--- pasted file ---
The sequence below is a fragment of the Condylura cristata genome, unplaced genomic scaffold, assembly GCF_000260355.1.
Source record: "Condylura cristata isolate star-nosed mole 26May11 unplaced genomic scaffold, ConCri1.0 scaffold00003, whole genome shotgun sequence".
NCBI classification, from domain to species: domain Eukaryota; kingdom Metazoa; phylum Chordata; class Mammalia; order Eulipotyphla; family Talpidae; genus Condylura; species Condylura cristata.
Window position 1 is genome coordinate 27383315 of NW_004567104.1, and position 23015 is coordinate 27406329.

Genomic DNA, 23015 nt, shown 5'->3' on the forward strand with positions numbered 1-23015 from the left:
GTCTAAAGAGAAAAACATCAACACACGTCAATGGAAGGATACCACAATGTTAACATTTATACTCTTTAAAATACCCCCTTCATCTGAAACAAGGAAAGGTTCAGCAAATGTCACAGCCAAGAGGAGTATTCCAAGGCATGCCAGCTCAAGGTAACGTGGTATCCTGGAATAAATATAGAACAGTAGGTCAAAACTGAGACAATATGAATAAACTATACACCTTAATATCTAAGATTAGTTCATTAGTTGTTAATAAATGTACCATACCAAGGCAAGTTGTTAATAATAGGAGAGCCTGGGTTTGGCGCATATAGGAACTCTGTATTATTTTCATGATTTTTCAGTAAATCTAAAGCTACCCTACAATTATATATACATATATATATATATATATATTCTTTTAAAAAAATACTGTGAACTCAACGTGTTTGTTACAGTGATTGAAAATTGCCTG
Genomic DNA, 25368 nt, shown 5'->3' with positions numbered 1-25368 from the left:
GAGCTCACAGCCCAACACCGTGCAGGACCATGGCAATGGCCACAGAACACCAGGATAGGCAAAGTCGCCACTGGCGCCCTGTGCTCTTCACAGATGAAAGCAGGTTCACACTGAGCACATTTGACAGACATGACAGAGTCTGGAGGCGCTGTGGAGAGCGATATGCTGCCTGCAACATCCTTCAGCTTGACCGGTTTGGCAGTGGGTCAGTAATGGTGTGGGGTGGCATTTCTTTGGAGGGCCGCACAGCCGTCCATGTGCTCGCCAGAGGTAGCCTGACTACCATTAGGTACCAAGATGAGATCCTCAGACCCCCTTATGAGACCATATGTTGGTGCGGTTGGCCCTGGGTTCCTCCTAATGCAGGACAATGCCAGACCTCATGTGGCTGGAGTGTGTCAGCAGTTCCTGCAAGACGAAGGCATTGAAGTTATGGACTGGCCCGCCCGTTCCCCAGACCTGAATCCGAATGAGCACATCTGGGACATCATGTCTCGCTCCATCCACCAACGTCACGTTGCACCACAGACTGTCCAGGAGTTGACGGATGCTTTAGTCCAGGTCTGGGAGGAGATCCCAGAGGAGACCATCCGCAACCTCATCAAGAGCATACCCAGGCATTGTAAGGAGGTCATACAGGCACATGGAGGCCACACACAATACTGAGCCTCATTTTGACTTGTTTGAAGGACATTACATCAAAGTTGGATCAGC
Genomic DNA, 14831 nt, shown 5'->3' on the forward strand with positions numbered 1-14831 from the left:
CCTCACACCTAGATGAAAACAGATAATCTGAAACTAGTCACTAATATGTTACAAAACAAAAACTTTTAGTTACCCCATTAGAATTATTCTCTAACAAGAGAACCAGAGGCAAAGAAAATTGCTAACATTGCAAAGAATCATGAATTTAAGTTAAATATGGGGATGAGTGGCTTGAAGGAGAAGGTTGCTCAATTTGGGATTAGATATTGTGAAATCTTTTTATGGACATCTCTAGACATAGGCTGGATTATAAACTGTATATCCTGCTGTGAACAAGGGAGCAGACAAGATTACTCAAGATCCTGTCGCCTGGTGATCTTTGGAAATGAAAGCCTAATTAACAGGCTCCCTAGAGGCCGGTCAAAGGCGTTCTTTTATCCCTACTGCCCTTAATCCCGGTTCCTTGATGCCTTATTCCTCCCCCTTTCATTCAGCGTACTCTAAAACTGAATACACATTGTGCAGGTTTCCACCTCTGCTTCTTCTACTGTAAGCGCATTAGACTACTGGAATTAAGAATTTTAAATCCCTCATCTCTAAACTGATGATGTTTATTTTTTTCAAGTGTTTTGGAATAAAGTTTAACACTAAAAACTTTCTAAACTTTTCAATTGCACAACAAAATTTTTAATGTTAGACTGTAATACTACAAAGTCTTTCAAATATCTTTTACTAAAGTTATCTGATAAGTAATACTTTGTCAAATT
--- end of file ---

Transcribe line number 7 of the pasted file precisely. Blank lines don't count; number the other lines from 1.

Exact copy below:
Genomic DNA, 25368 nt, shown 5'->3' with positions numbered 1-25368 from the left: